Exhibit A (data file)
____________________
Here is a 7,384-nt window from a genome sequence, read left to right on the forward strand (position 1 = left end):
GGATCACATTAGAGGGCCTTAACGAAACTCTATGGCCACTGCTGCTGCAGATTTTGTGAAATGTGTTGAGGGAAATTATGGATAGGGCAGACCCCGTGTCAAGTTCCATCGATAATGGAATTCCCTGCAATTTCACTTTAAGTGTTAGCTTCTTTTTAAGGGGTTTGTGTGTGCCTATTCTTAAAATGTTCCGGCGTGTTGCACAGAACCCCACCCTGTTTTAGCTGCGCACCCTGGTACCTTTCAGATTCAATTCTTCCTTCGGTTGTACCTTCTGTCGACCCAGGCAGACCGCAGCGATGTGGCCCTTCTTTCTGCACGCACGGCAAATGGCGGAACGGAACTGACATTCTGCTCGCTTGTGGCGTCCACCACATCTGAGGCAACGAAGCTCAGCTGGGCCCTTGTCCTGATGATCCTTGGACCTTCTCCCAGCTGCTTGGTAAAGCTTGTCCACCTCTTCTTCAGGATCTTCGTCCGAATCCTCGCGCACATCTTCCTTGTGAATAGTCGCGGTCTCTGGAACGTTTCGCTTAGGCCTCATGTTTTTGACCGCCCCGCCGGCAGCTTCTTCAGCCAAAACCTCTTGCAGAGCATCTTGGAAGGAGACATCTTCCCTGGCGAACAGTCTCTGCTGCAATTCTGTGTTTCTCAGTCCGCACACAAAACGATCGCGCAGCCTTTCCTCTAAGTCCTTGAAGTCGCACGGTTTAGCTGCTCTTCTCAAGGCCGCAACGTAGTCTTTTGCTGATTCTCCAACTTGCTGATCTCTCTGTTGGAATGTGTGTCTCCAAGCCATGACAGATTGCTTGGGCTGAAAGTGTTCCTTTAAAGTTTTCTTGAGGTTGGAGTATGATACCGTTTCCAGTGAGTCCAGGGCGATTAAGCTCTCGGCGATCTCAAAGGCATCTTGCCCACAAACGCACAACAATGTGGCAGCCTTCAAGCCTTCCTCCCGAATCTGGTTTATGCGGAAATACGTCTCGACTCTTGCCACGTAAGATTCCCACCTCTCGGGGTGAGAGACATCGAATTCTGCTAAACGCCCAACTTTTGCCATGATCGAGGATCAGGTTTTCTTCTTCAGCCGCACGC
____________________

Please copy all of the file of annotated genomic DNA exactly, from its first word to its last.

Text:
Here is a 7,384-nt window from a genome sequence, read left to right on the forward strand (position 1 = left end):
GGATCACATTAGAGGGCCTTAACGAAACTCTATGGCCACTGCTGCTGCAGATTTTGTGAAATGTGTTGAGGGAAATTATGGATAGGGCAGACCCCGTGTCAAGTTCCATCGATAATGGAATTCCCTGCAATTTCACTTTAAGTGTTAGCTTCTTTTTAAGGGGTTTGTGTGTGCCTATTCTTAAAATGTTCCGGCGTGTTGCACAGAACCCCACCCTGTTTTAGCTGCGCACCCTGGTACCTTTCAGATTCAATTCTTCCTTCGGTTGTACCTTCTGTCGACCCAGGCAGACCGCAGCGATGTGGCCCTTCTTTCTGCACGCACGGCAAATGGCGGAACGGAACTGACATTCTGCTCGCTTGTGGCGTCCACCACATCTGAGGCAACGAAGCTCAGCTGGGCCCTTGTCCTGATGATCCTTGGACCTTCTCCCAGCTGCTTGGTAAAGCTTGTCCACCTCTTCTTCAGGATCTTCGTCCGAATCCTCGCGCACATCTTCCTTGTGAATAGTCGCGGTCTCTGGAACGTTTCGCTTAGGCCTCATGTTTTTGACCGCCCCGCCGGCAGCTTCTTCAGCCAAAACCTCTTGCAGAGCATCTTGGAAGGAGACATCTTCCCTGGCGAACAGTCTCTGCTGCAATTCTGTGTTTCTCAGTCCGCACACAAAACGATCGCGCAGCCTTTCCTCTAAGTCCTTGAAGTCGCACGGTTTAGCTGCTCTTCTCAAGGCCGCAACGTAGTCTTTTGCTGATTCTCCAACTTGCTGATCTCTCTGTTGGAATGTGTGTCTCCAAGCCATGACAGATTGCTTGGGCTGAAAGTGTTCCTTTAAAGTTTTCTTGAGGTTGGAGTATGATACCGTTTCCAGTGAGTCCAGGGCGATTAAGCTCTCGGCGATCTCAAAGGCATCTTGCCCACAAACGCACAACAATGTGGCAGCCTTCAAGCCTTCCTCCCGAATCTGGTTTATGCGGAAATACGTCTCGACTCTTGCCACGTAAGATTCCCACCTCTCGGGGTGAGAGACATCGAATTCTGCTAAACGCCCAACTTTTGCCATGATCGAGGATCAGGTTTTCTTCTTCAGCCGCACGC